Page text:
“Genevieve Mae Burnett: A Retrospective” will be on display in the gallery from 8:30 a.m. to 4 p.m. daily March 2-24, except college holidays. An opening reception will be held March 2. A special colloquium on creativity and mental health will be held on March 23.

Art Exhibition to Address Mental Health Issues

“Genevieve Mae Burnett: A Retrospective” will be on display in the gallery from 8:30 a.m. to 4 p.m. daily March 2-24, except college holidays. An opening reception will be held March 2. A special colloquium on creativity and mental health will be held on March 23.

Art Exhibition and Colloquium to Address Mental Health Issues

The Borgia Gallery at College of Our Lady of the Elms, in collaboration with Anchor House of Artists in Northampton, will present a retrospective exhibition of artwork by the late Genevieve Mae Burnett, an artist who struggled with extreme schizophrenia.

“Genevieve Mae Burnett: A Retrospective” will be on display in the gallery from 8:30 a.m. to 4 p.m. daily March 2-24, except college holidays. An opening reception will be held from 4 to 6 p.m. Thursday, March 2. The gallery is located on the second floor of the Dooley College Center on the Elms campus at 291 Springfield St.

Burnett produced prodigious amounts of art throughout her life, exhibited widely, and sold pieces into fine collections -- and she accomplished all this in spite of the persecutory auditory hallucinations she battled from childhood. She died in 2015; in her last months, she was diagnosed with lung cancer, but continued the struggle to produce to the end. Her intellectual property -- artwork and writings -- was assigned to the care of the Anchor House of Artists, and this exhibit is assembled from that collection.

“Burnett's work is beautiful, making masterful use of color and composition to reach out to the vulnerable, human core we all share,” said Borgia Gallery curator Cecily Hughes. “Her work is atmospheric and often haunting, evoking the feeling of once-familiar places.”

This exhibit is presented in collaboration with Anchor House of Artists, an organization based in Northampton whose mission is to support the creative careers of artists who live with serious mental illnesses, to fight social stigmas about mental illness, and to contribute to cultural enrichment in Western Massachusetts and beyond.

“On the face of it, that a shadow-dwelling woman made small oil paintings continuously and wrote about her visual experiences each day of her 70 years sounds like an intriguing story -- that is, until you see the paintings,” said Anchor House's director, Michael Tillyer. “Then, the life that is an oddity becomes diminished by the sheer artistic power that the paintings project.”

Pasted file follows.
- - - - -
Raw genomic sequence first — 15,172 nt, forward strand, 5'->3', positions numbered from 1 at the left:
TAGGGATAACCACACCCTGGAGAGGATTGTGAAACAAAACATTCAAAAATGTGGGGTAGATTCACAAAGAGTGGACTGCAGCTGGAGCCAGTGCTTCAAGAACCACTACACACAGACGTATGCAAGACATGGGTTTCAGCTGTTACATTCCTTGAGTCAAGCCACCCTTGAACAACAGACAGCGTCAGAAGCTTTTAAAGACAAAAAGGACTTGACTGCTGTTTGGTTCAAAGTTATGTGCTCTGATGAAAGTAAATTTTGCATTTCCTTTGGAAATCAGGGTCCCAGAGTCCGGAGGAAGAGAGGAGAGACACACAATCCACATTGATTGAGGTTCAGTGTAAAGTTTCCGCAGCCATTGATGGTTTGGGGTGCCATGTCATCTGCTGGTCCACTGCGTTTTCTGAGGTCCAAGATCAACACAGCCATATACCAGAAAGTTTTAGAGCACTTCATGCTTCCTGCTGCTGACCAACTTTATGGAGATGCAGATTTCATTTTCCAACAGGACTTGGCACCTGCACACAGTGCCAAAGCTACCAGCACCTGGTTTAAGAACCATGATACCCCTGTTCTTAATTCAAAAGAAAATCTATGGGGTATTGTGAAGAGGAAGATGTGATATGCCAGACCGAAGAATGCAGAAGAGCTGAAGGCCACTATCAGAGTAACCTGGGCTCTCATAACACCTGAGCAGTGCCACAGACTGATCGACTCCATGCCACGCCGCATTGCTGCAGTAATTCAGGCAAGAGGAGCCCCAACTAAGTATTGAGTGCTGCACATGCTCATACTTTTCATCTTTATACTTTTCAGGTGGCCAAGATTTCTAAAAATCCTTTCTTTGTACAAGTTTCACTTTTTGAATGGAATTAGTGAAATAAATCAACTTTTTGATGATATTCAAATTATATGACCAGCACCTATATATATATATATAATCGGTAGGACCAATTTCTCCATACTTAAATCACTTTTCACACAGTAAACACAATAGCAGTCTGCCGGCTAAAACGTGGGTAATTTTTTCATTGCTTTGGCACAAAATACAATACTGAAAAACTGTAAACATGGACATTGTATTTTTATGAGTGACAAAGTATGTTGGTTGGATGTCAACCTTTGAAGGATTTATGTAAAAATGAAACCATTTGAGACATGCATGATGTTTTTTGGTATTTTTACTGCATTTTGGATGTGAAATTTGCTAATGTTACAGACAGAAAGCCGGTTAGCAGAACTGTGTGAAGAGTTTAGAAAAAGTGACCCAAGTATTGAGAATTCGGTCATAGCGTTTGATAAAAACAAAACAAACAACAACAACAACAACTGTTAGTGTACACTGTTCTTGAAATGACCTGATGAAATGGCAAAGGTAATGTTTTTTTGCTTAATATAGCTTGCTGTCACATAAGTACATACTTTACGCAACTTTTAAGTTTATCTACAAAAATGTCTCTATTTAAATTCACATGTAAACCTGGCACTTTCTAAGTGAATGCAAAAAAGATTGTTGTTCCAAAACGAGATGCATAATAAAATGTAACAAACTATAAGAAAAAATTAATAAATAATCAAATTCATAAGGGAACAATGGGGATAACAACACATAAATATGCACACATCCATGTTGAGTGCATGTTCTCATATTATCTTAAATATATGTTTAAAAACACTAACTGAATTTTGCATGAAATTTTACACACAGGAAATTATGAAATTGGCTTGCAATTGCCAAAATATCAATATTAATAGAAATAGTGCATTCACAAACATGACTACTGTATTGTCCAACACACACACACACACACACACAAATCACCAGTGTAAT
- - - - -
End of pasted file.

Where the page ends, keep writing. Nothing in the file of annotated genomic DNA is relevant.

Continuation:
“These paintings are the work of a truly gifted artist -- and, at the same time, they are the work of a person with severe schizophrenia. They are both, and cannot be reduced to one or the other -- a testament that mental illness is a complex part of a greater whole person,” Hughes said. “I hope this exhibition provokes gallery visitors to examine their own ideas about mental illness and to feel a stronger connection to the threads, such as fear and aspiration, that link us all.”

To complement the exhibit, Hughes is working with Kathleen Scoble, Ed.D., RN, dean of the School of Nursing, and Janet Lucier, MSN, RN, assistant clinical professor, to plan a free public colloquium on art and mental health. The colloquium will be held from 5 to 7 p.m. Thursday, March 23, in the Borgia Gallery. Tillyer will be joined by Lucier and others to discuss creativity and mental illness in the healthcare system from the perspective of Burnett's life and work. Attendees are invited to participate through questions and discussion.

“This colloquium will provide a venue for the public to learn about and discuss mental illness -- its complexities, realities and common misconceptions -- through an artist's life and work. Speakers from both the art world and health professions will bring multiple perspectives, painting a fuller picture,” Hughes said.

“Despite Genevieve Mae Burnett's illness, she was able to do what so very few can. This says nothing about art as a healing activity but speaks volumes about the power of art to challenge and transform society's preconceptions of age, gender, illness, and creativity,” Tillyer said.